KAILUA-KONA — John Replogle’s life has been beautifully simple in Bosnia the last 15 months or so: Eat, sleep, train, soccer, repeat.
The Konawaena graduate wouldn’t have it any other way as he chases around the globe his dream of becoming a top-tier professional soccer player.
In 2018, Replogle signed his first professional deal in Bosnia with his club Podrinje Janja, where he has been for the last year-plus trying to make a name for himself.
“For me, I’m in an environment where I live and breathe futbol,” Replogle said. “I go from my hotel, to the gym, to the stadium. That’s ideal. They cover everything and then give me some money on top of it.”
Replogle’s journey has been an interesting one. On top of being a soccer standout, Replogle was an all-state kicker on the Wildcats football team and his booming kicking ability led to his nickname “Touchback Johnny.” His kicks became somewhat legendary around Kealakekua and his thrilling 2013 game-winner in the wind against Hawaii Prep still comes up every now and then.
Following his graduation from Konawaena in 2014, Replogle left the Big Island to go to Butte College in California and play on the football team. However, he soon found that the gridiron wasn’t his passion. He missed playing soccer.
“When I finished high school I thought, ‘Kicking is pretty easy. Why not go kick in college?’” Replogle said. “I was doing the kickoffs at Butte, but I just came to the realization that I didn’t want to do it for the next four years. It was not a passion. I called my mom up and told her I wanted to chase my dream and become a professional soccer player.”
His next stop was a farther south, in California at San Diego Community College. However, Replogle said, some issues with transfer rules kept him off the field. A relentless problem solver, he went to work finding a way to get on the field and further his goal of making a professional team.
Replogle headed north for a tryout with the Sacramento Republic of the USL, and while they liked him, he was going to have to pay for all his expenses out of pocket to train with the team. That was a no-go.
Then an opportunity arose to play soccer in Thailand, which Replogle quickly jumped at.
“In 2017 I played 15 games up there. Almost half a season,” Replogle said. “I met a teammate in Thailand that was Haitian and had a manager in Greece. He told his manager about me and I sent him my video.”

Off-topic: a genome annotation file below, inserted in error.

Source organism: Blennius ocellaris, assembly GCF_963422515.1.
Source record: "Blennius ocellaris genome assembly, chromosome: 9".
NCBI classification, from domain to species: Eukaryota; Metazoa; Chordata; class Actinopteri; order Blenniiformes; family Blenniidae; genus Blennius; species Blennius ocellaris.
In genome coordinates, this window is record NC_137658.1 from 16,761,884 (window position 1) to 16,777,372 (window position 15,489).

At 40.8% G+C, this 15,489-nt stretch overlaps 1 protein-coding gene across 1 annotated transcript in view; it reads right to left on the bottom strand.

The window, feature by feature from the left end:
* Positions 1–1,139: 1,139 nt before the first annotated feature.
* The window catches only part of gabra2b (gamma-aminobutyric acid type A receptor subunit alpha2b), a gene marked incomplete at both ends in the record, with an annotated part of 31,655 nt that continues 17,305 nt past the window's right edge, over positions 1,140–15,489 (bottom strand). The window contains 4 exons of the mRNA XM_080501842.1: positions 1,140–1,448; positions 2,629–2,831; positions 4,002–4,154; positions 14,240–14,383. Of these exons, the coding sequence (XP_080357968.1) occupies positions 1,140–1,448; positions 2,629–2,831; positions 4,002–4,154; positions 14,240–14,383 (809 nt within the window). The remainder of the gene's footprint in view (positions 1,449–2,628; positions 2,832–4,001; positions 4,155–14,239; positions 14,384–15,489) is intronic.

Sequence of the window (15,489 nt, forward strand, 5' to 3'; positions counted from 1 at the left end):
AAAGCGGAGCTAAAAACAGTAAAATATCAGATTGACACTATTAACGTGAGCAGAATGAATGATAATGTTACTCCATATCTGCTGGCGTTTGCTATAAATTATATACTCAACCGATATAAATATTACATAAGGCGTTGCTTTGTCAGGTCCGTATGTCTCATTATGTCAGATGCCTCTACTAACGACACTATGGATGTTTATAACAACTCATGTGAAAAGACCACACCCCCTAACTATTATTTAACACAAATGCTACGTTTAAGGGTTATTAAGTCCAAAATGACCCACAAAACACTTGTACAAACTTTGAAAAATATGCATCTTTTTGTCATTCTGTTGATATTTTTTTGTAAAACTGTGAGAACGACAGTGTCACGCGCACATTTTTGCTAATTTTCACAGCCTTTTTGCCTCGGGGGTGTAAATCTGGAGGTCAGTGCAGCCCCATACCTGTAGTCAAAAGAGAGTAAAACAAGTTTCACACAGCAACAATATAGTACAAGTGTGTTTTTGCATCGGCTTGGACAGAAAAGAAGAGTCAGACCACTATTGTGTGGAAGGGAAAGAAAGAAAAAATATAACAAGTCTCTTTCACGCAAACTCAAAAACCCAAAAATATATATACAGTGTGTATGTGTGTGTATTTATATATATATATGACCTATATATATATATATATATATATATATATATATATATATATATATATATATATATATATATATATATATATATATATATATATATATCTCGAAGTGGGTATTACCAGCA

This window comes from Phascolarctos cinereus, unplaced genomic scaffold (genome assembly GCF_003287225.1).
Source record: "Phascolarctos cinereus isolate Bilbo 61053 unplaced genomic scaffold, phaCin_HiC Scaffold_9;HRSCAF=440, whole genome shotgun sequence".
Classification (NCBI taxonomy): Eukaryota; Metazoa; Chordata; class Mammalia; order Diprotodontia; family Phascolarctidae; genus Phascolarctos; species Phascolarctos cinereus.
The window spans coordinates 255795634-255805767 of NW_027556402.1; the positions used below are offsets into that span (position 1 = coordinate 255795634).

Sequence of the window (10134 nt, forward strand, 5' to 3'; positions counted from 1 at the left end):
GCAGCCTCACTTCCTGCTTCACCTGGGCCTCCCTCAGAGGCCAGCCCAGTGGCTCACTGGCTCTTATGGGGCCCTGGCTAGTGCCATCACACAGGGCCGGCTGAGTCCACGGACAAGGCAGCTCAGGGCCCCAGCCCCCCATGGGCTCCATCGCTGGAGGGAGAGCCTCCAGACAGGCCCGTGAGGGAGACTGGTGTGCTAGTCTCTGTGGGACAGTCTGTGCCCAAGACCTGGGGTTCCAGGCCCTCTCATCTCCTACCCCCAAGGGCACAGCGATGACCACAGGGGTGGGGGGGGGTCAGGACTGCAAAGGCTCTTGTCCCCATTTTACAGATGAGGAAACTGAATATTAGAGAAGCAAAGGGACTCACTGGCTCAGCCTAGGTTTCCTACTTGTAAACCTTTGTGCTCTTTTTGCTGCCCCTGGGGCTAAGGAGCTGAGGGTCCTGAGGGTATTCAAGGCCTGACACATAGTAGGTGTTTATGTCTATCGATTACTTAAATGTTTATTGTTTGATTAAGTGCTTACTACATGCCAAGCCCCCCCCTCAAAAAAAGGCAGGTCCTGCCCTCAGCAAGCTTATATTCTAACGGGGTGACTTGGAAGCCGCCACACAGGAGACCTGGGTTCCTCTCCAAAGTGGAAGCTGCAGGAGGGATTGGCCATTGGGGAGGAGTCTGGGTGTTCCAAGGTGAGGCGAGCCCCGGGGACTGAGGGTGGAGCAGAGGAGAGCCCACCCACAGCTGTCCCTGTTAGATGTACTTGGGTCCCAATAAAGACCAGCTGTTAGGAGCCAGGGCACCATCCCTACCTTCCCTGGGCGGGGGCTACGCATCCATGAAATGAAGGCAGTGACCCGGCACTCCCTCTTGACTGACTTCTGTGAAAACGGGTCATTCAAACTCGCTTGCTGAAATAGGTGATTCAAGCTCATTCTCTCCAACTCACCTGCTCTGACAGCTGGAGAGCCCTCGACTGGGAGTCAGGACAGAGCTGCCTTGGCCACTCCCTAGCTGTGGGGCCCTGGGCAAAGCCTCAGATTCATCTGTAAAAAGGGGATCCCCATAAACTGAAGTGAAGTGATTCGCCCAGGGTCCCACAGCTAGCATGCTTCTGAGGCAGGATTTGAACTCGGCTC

Replogle soon found himself training with his new manager, who lined up tryouts all over the map. He went to Macedonia, Serbia and Albania before finding a home in Bosnia — a country he admits he knew nothing about until inking a deal with the team.
“A dog is always going to find a way to eat. A winner finds a way to win,” Replogle said. “I just kept going. I told myself if I have to go across the world to get this, I’m going to do it.”
Replogle signed his name on the dotted line to accomplish his goal of becoming a professional player, and soon after, he saw his name on Transfermarkt — a website that shows rumors, salaries and stats for the biggest players in the game. It was his “I’ve arrived” moment.
“Ronaldo, Messi — they’re all on there,” said Replogle, who plays forward. “To see my name there was crazy. God willing, maybe in 2020 I can get in the FIFA video game or something.”
Replogle makes no secret that he suffered a bit of culture shock when he landed in Bosnia. His family moved to the Big Island from Peru when he was six, and he spent his childhood in Ka‘u. He can’t find a lot of parallels between the two places.
“It’s different. Life is so relaxed over here,” Replogle said, who’s back on the Big Island rehabbing his hamstring for a few months. “You can live off a fishing pole and a tent if you want to.”
There’s also the issue of a language barrier. Replogle is the only player not from either Bosnia or Serbia on the roster.
“They speak this type of Russian. It’s really aggressive,” Replogle said. “I’ve learned enough to say pass me the ball and things like that … Just being laughed at all the time. You eventually learn it.”
Replogle’s motivation to keep going is linked to his family — most notably his mother, Mary.
“My family keeps me going. I’m nothing without my family. My mom trained me and was my coach growing up. I’m a product of her coaching,” Replogle said. “There are a lot of sacrifices that were made along the way by my parents to get me to this point. Nothing great comes without sacrifices.”
After a few more weeks on the Big Island, Replogle will head back to Bosnia for the season, which starts at the end of August. While he hopes to be a key contributor for the team, his long-term goal is to keep building his resume in the game, with the eventual target of playing for the US national team or his native Peru.
“Now that I’ve made it pro, I just want to keep climbing the ranks,” Replogle said. “I’m blessed to be in an environment where I can grow into a better man and a better player.”